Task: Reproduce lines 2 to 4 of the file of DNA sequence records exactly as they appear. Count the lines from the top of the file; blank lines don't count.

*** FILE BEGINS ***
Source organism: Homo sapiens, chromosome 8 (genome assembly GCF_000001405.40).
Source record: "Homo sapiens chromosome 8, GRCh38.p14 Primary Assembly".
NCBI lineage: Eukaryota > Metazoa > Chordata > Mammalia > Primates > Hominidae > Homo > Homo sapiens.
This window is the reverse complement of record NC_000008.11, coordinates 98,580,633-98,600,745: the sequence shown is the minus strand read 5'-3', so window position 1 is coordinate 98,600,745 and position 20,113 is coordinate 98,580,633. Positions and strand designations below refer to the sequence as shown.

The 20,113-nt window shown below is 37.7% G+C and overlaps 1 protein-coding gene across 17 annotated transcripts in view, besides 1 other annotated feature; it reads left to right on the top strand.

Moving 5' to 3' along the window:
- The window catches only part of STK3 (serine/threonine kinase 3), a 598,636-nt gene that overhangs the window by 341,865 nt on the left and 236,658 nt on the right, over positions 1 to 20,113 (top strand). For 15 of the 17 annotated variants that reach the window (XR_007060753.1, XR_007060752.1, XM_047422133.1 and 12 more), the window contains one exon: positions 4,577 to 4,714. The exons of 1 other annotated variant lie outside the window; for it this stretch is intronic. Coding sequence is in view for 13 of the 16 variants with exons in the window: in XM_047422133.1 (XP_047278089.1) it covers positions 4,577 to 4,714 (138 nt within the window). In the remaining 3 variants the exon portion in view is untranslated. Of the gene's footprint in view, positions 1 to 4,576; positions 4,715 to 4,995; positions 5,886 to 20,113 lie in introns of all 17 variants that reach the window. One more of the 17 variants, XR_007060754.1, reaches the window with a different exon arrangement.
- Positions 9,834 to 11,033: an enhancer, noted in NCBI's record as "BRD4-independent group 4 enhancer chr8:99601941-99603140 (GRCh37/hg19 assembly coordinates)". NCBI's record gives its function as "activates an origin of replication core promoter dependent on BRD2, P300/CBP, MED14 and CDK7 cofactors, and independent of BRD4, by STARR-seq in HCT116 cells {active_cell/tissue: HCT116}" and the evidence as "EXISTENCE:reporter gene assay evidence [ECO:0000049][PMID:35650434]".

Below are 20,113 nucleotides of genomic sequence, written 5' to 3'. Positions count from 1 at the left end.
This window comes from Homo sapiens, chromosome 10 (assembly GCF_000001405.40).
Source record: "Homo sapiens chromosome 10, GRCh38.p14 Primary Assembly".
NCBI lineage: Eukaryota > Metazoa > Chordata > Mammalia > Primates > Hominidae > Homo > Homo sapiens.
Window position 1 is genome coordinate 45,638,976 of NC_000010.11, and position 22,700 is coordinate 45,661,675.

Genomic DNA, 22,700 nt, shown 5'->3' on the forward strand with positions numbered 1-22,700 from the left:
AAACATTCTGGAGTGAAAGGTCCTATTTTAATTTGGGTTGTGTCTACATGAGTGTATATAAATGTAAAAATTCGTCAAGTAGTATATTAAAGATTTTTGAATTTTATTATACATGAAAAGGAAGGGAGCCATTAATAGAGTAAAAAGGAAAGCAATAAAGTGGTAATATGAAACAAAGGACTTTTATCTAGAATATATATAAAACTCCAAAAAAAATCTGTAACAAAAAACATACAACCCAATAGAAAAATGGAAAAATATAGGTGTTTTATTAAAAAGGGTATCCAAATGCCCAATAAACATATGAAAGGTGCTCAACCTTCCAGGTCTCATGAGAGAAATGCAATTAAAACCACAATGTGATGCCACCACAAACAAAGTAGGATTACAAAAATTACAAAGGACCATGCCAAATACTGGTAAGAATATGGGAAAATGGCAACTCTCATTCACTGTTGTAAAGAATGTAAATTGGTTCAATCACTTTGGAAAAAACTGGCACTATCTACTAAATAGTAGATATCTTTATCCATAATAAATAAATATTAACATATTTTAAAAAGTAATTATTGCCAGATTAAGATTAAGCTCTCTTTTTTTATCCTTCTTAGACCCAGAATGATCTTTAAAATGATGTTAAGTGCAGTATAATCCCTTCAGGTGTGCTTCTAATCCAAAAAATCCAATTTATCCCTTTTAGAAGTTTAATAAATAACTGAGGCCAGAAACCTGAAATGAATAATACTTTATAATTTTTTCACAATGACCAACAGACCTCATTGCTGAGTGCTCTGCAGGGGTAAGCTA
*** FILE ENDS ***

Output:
Source record: "Homo sapiens chromosome 8, GRCh38.p14 Primary Assembly".
NCBI lineage: Eukaryota > Metazoa > Chordata > Mammalia > Primates > Hominidae > Homo > Homo sapiens.
This window is the reverse complement of record NC_000008.11, coordinates 98,580,633-98,600,745: the sequence shown is the minus strand read 5'-3', so window position 1 is coordinate 98,600,745 and position 20,113 is coordinate 98,580,633. Positions and strand designations below refer to the sequence as shown.